When asked if he’s bored, if he misses the fast-paced, nonstop political life, McDermott hops up and walks over to his overcrowded bookshelf. “I’ve got the whole world right here,” he says.

An America ‘in denial’

Even though he’s physically far from Washington, it’s always present in his mind. On Jan. 6, 2021, McDermott recalls watching CNN and crying alone in the living room of his French cottage.

“Most Americans are in a state of denial,” he says, referring to the possibility of former President Donald Trump winning a second term. “Even if you’re smart, it’s the only way to be sane.”

There’s a difference between having power and having “présence,” he says, mocking a French accent. And he believes the current Congress has lost its ​​présence.

All the workhorses of Congress have left Capitol Hill, he says, and these days lawmakers stick around longer than they should because they don’t want to give up their positions of power.

He still talks to a handful of his friends back in D.C., but says most of his favorite lawmakers have left the nation’s capital. He calls Rep. Marcy Kaptur, an Ohio Democrat, “one of the best human beings in the Congress.”

There are plenty of lawmakers he talks shade about, mostly off-the-record grumblings about progressives who abandoned incremental progress in the hopes of big wins and ended up with nothing at all. He laments the lack of bipartisanship on Capitol Hill and reminisces about bygone eras when lawmakers from both parties could have a friendly exchange of ideas.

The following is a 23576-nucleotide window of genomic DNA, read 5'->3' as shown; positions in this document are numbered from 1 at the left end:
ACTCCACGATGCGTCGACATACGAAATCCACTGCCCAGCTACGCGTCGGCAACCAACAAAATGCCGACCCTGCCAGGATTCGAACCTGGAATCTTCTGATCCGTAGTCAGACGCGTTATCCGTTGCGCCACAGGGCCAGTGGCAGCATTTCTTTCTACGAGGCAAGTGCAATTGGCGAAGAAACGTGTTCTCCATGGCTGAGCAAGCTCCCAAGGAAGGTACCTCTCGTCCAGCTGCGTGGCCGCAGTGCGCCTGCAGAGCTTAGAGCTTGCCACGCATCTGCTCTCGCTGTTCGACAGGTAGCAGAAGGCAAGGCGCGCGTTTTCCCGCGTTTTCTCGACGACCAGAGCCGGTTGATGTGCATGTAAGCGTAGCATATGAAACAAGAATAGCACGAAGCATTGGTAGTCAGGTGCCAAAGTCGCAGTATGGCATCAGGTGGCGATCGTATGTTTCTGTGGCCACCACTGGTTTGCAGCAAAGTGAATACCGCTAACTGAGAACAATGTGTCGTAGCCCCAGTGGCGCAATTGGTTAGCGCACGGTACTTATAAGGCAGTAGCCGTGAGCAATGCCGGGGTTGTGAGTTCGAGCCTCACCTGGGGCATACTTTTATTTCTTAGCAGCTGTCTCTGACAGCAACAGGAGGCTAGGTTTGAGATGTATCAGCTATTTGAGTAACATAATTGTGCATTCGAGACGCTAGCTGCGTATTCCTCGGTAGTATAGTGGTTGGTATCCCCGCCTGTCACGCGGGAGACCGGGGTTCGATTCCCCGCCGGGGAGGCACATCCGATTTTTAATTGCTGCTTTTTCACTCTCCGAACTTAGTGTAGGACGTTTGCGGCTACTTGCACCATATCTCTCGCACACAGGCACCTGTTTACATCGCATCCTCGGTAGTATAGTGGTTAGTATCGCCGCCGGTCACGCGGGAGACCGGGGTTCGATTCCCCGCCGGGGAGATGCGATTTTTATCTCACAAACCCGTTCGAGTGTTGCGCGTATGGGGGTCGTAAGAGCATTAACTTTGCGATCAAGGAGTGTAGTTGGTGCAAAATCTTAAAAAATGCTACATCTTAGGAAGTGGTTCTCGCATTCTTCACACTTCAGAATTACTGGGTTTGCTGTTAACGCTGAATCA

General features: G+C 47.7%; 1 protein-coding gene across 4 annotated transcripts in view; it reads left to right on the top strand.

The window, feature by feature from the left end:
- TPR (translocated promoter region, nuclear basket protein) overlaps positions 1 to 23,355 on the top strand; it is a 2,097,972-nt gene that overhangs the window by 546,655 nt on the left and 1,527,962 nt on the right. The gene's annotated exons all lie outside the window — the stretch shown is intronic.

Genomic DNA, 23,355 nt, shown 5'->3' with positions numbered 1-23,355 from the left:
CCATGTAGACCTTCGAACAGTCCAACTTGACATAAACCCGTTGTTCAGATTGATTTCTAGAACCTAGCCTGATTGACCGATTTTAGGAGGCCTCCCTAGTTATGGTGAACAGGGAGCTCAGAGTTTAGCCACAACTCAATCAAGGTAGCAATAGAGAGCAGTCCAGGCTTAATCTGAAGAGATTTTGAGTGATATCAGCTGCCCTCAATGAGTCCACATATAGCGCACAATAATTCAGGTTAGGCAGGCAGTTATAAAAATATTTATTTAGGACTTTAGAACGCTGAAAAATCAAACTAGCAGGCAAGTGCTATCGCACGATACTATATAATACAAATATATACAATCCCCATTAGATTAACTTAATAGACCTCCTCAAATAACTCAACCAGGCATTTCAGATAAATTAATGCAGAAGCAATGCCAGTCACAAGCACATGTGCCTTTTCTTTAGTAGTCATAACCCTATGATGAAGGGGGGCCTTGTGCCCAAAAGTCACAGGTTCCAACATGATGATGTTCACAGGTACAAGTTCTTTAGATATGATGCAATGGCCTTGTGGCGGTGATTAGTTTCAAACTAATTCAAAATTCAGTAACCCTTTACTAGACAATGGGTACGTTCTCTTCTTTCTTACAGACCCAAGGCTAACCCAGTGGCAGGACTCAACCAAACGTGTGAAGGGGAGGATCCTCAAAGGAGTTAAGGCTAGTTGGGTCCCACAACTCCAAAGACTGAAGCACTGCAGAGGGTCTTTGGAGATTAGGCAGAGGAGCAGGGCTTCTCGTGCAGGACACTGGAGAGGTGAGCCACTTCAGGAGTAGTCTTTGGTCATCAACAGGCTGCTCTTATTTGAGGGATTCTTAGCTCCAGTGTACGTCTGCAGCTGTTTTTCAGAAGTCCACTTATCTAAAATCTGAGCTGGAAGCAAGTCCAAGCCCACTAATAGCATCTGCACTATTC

“You can get a lot done if you don’t care who gets credit for it” is a motto he repeats at least five times throughout a day with a reporter.

Once a health policy wonk…

McDermott first ran for elected office in the 1970s, campaigning on abortion access. He grew up an evangelical Christian and changed his conservative views on abortion while he was a medical student, after seeing two women die from sepsis following illicit abortions.

Meanwhile, his newly adopted country voted to enshrine abortion access in its constitution earlier this month.

“The whole country stood up and said, ‘Up your ass, we’re not going your way, America,'” he says. “People have realized America is not the place you want to be on everything.”